After a somewhat lackluster first few days in September, global markets have rallied today on strong U.S economic reports and details on the ECB’s plans to help struggling European bond markets.
Although the August employment report will be reported on Friday (9/7), markets have reacted positively to the Private Sector jobs report, which reported numbers significantly higher than analysts’ estimates and is the largest gain in 5 months. Initial jobless claims were also lower than expected and the service-sector activity has increased from July to August, further fueling the positive market reaction. However, not all is hunky dory – despite the recent improvement in these data reports, unemployment has persistently hovered around 8%, hiring patterns have continued to be weak and US manufacturing contracted for a third straight month in August.
Tomorrow’s jobs report follows the end of the Democratic National Convention, and could potentially overshadow any warm-fuzzy feelings generated from President Obama’s bid for reelection tonight. Analysts are estimating a deceleration of 38,000 jobs from July to August and unemployment to remain at 8.3%, numbers that will likely not do the President any favors. On the flip side, should the numbers significantly outperform expectations we may see some amplification to any ‘Obamamentum’ coming out of the convention.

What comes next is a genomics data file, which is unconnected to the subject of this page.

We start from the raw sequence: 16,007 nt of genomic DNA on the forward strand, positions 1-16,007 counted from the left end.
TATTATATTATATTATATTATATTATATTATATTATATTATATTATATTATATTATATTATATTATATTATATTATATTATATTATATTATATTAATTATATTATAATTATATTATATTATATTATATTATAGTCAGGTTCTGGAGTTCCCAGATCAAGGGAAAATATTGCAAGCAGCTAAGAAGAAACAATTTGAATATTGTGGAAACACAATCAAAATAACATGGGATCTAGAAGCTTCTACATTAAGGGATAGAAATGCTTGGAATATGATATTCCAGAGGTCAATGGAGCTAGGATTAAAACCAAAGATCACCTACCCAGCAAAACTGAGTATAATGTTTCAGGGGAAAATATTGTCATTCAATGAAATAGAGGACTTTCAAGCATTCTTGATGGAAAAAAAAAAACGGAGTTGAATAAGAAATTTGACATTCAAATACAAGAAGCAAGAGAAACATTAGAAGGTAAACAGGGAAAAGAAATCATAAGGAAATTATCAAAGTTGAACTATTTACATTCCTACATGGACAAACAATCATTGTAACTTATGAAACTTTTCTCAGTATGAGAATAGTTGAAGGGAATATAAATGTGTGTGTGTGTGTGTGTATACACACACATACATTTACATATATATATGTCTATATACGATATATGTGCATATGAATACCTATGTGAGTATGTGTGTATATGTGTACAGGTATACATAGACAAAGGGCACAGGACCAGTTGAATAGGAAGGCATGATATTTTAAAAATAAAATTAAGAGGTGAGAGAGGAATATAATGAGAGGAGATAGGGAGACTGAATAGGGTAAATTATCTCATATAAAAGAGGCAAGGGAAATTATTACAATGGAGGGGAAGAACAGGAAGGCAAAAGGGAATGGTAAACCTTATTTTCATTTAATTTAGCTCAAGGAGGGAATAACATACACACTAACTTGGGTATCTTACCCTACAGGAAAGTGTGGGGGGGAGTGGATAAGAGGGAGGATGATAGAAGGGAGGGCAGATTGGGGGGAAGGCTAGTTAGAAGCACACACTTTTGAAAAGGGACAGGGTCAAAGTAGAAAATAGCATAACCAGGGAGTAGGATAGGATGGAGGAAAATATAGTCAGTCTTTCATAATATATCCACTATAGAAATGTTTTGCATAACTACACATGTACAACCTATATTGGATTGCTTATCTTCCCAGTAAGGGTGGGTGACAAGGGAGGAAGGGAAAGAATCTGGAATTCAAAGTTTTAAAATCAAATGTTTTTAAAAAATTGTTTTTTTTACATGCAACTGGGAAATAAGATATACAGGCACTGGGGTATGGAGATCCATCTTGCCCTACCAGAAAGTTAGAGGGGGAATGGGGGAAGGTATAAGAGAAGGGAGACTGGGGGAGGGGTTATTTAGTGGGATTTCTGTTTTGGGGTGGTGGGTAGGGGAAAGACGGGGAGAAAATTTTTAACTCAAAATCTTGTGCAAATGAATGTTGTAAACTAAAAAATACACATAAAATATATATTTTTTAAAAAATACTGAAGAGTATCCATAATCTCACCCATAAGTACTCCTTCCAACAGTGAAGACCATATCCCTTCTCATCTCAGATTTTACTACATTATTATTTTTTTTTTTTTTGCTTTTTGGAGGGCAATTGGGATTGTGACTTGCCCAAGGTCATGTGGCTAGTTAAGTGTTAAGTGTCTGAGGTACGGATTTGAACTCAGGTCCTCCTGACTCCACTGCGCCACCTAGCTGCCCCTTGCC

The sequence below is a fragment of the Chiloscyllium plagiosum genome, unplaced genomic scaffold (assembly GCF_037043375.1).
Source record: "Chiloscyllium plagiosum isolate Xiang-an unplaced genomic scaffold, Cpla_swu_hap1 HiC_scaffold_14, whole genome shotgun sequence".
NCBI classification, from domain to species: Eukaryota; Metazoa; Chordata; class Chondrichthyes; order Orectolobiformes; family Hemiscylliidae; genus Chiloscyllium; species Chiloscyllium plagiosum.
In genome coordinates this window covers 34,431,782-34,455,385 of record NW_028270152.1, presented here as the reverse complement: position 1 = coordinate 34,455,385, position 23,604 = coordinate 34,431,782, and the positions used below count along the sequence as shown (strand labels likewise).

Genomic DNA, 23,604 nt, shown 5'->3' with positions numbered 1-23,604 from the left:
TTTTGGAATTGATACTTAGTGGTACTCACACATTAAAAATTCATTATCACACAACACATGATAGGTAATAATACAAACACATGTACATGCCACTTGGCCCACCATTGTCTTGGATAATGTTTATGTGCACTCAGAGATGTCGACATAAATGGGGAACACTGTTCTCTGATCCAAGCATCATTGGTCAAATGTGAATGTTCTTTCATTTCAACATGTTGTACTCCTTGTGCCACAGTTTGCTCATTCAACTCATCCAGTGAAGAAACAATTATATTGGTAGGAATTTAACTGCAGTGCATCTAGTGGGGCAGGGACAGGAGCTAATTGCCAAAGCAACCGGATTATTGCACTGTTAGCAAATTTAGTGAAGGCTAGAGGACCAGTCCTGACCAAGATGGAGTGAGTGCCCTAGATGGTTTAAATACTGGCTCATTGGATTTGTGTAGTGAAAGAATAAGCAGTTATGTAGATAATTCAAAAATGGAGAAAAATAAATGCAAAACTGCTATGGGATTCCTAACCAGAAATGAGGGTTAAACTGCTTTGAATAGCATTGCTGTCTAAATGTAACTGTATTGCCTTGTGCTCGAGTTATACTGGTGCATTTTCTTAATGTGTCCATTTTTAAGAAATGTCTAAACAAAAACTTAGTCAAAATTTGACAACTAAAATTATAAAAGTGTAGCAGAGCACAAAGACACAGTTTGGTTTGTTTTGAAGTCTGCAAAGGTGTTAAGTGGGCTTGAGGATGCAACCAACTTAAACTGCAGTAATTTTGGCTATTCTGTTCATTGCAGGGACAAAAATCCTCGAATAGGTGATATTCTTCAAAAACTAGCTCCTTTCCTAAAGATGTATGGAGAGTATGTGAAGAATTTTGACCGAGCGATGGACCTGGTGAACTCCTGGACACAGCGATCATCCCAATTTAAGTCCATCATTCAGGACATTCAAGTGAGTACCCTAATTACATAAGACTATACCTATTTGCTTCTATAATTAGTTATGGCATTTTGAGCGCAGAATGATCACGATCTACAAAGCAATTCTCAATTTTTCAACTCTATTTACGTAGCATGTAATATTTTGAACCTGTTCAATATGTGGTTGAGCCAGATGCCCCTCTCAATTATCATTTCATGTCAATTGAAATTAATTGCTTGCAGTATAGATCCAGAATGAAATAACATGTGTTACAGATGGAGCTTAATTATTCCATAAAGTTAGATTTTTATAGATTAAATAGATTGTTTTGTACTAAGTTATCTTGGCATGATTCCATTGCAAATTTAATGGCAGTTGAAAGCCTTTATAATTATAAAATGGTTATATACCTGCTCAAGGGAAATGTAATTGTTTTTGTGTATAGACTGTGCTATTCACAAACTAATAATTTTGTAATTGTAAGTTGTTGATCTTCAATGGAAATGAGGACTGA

Meanwhile, across the pond ECB President Mario Draghi outlined a forthcoming Sovereign bond-buying program. Under the program, the ECB could potentially purchase an unlimited amount of Sovereign debt with maturities between one and three years. The program, dubbed “Outright Monetary Transactions”, is intended to provide a “fully effective backstop” against market volatility as well as reduce borrowing costs for struggling Eurozone countries.
Following Draghi’s announcement, Spain and Italy’s bond yields eased significantly and European stock markets rallied with the FTSE 100 increasing 2.04% and the DAX increasing 2.77% for the day. US stock markets have followed suit, and as of midday Thursday the S&P 500 gained 1.9% and the Dow isn’t far behind with a 1.8% increase. In contrast, Treasuries suffered with the yields on 10-year Treasury notes rising to 1.6675% by noon as the appeal of safe-haven assets diminished – as we would typically expect – in response to the positive economic data.